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The Need for and Challenge of Bringing More Dual-Language Teachers into Classrooms

Education World – Joel Stice

“The U.S. Hispanic population accounts for 56 percent of the country’s population growth since 2000, according to the Pew Research Center. What this means for schools is that roughly five million or one out of every 10 school children are classified as English language learners (ELLs). Many of these students are immigrants or first-generation from Spanish-speaking countries and while they might know some English, it may not be the primary language spoken at home. This elevates the potential for them to easily fall behind in school. Because of this, the need for bilingual or dual-language teachers continues to rise in many parts of the country.”(more)

How One of Indianapolis’ ‘Innovation School’ Principals Is Using Language of Love — and Spanish Immersion Program — to Achieve Dramatic Student Growth

The 74 Million – Kate Stringer

“The staff start their emails with “Familia….” The teachers swing from the monkey bars at recess with their first-graders. The principal finds out students have stolen a bike and walks them home to tell their parents. Not many schools have the word “love” in their mission, and it’s a hard thing to quantify on a school report card. But Global Prep Academy — whose motto is “unlocking the world through language, expeditionary learning, and love” — is one of a dozen schools in Indianapolis doing things differently, including a dual-language immersion program beginning in kindergarten for its native Spanish and English speakers that aims to embrace students’ culture and families.”(more)

Spanish fluency in the U.S. decreases with each generation

USA Today – Laura Castaneda

” The loss or decay of a community’s native language from one generation to the next is not new. But it is cause for concern. Research shows that learning another language has cognitive, competitive and cultural benefits for students. As a result, many educators and parents are emphasizing the benefits of bilingualism in our increasingly global society. “Children who are bilingual have cognitive flexibility in thinking and really move through concepts in different ways,” says Hilda Maldonado, executive director of the multilingual and multicultural education department for the Los Angeles Unified School District (LAUSD).”(more)

German Prof: ‘Learning a foreign language can make you smarter’

The Wichitan – Herbert McCullough

“She talked about how influential Spanish is to American culture. The Spanish-speaking community in the United States dates back to the rise and fall of the Spanish Empire, the aftermath of the Mexican-American War and immigration. “Spanish is very influential if you look at the name of some of the cities in the American Southwest,” Butler said.”The Spanish colonized parts of the United States in their efforts to expand Catholicism and their wealth. Spanish culture has been a part of the United States before the birth of the United States. We have a lot of immigrants from Spanish speaking countries and we have a lot of people who lived here for a generation who are Spanish speakers.” Yvonne Frank, associate professor of German, also explained how important learning a foreign language is. She said learning a foreign language is a form of cognitive training, meaning that learning a foreign language can make a student smarter and enhance their understanding. Frank also added that those who learn a foreign language have a higher salary.”(more)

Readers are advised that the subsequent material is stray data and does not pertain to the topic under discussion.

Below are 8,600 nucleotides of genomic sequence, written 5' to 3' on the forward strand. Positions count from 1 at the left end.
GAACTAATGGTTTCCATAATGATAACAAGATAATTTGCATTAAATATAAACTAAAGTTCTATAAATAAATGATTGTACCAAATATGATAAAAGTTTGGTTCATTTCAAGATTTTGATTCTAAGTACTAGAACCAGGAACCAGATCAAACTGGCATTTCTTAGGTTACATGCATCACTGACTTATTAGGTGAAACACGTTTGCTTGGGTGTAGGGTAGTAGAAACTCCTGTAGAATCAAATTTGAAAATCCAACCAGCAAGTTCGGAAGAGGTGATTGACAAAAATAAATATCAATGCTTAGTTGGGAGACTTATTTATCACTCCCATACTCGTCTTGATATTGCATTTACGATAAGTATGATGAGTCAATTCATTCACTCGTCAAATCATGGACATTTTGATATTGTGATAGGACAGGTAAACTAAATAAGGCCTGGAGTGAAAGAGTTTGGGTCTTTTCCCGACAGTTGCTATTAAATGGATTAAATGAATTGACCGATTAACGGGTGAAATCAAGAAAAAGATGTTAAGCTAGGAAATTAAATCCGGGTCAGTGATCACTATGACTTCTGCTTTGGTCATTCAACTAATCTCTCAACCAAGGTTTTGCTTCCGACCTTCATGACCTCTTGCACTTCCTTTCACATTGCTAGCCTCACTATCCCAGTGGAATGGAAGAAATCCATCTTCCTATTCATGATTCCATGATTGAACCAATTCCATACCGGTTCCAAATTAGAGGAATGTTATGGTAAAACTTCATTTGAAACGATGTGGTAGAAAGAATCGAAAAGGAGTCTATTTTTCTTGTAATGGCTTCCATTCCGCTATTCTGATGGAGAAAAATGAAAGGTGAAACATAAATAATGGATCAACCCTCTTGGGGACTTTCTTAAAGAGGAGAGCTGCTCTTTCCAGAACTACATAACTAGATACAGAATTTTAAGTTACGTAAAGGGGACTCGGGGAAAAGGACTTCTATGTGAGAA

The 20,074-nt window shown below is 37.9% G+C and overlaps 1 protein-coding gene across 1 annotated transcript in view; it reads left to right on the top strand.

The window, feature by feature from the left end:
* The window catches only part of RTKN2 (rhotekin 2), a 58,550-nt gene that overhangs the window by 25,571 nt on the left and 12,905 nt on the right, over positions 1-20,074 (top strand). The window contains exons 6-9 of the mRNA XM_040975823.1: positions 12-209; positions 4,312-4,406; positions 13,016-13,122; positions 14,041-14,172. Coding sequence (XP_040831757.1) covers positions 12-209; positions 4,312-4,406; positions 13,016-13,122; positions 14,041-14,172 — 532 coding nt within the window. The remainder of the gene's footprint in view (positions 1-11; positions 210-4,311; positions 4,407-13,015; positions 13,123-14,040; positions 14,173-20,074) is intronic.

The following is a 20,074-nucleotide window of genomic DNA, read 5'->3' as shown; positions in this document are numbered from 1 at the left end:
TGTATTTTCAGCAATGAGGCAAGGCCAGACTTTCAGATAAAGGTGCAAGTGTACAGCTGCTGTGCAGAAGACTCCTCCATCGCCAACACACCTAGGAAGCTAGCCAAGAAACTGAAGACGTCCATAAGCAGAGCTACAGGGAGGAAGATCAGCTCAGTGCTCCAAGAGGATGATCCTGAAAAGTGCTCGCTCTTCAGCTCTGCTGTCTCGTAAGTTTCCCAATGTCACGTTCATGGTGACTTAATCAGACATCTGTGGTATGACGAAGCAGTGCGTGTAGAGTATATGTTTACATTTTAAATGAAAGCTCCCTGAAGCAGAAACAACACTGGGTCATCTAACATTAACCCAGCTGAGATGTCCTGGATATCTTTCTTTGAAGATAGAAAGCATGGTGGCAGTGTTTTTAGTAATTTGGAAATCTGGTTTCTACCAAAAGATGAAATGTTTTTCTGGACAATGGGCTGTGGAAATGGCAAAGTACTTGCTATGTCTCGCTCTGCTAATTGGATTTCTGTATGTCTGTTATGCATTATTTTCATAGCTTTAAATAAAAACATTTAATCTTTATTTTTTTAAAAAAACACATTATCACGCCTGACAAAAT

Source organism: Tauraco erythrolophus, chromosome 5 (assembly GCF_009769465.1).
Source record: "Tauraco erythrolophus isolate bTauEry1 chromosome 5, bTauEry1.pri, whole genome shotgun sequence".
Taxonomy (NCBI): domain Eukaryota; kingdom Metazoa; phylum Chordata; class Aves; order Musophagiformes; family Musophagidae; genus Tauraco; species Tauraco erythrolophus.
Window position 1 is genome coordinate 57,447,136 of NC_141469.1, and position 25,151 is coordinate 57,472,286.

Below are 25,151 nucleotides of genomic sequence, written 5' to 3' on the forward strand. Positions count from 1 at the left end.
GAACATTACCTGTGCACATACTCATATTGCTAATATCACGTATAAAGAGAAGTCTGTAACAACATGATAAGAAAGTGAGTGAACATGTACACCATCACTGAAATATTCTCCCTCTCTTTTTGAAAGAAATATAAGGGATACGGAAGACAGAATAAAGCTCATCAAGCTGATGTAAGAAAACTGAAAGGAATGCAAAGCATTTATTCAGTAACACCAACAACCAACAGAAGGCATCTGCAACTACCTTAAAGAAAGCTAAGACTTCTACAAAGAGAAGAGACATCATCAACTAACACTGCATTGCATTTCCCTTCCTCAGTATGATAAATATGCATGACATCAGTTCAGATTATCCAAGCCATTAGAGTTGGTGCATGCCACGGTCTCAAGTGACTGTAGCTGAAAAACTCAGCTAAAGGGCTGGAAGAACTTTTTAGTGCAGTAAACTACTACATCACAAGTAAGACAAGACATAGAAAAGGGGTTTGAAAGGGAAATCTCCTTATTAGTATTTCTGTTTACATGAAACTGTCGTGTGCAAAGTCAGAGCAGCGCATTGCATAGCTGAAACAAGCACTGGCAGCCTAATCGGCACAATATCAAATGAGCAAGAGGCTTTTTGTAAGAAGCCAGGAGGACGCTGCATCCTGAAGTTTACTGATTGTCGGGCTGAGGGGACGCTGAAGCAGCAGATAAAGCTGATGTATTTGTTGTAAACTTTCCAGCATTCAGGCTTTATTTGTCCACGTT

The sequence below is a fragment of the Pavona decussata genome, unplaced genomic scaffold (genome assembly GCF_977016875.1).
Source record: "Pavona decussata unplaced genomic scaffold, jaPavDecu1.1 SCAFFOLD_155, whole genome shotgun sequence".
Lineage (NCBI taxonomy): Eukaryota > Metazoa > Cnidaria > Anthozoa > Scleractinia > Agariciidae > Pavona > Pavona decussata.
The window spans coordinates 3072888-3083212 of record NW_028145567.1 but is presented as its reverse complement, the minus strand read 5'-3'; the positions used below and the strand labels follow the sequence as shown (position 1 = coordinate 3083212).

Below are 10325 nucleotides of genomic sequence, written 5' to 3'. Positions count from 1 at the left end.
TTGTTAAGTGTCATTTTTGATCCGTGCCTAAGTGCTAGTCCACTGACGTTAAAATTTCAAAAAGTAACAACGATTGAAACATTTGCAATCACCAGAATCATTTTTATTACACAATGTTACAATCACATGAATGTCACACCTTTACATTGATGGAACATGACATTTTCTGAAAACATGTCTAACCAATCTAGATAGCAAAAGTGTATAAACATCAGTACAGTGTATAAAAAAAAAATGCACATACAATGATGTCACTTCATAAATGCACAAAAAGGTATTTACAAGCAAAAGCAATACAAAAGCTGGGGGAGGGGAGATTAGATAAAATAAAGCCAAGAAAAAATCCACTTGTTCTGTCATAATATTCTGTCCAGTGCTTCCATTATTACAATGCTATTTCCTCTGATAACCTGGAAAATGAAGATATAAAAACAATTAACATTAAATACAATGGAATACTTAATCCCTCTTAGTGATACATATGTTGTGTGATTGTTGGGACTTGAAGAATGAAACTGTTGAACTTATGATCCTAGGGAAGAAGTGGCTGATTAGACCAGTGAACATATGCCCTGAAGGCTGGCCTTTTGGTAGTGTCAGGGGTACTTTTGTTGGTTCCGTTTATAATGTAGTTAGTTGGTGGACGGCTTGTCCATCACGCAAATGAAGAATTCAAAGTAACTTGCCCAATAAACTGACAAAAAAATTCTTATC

In young bilingual children two languages develop simultaneously but independently

Medical X-Press – Staff Writer

“A new study of Spanish-English bilingual children by researchers at Florida Atlantic University published in the journal Developmental Science finds that when children learn two languages from birth each language proceeds on its own independent course, at a rate that reflects the quality of the children’s exposure to each language. In addition, the study finds that Spanish skills become vulnerable as children’s English skills develop, but English is not vulnerable to being taken over by Spanish. In their longitudinal data, the researchers found evidence that as the children developed stronger skills in English, their rates of Spanish growth declined. Spanish skills did not cause English growth to slow, so it’s not a matter of necessary trade-offs between two languages.”(more)

Commentary: US education needs more languages

The Ithacan – Ashley Ahl

“When I originally chose to study Spanish in the seventh grade, I never imagined it would impact my life in such a large way. Studying Spanish goes beyond simply knowing how to communicate with others who don’t speak the same language as me. Through my studies, I’ve been able to learn about another culture, especially through my study abroad experience in Seville, Spain, during the Spring 2016 semester. Knowing the language gave me a foundation for the full immersion program I participated in, allowing me to truly understand the Spanish way of life. I am extremely fortunate to have had such an impactful experience, which has forever changed the way in which I see the world. Learning a second language has given me a broader knowledge of the world, and allowed me to have a greater appreciation for others who are different than me.”(more)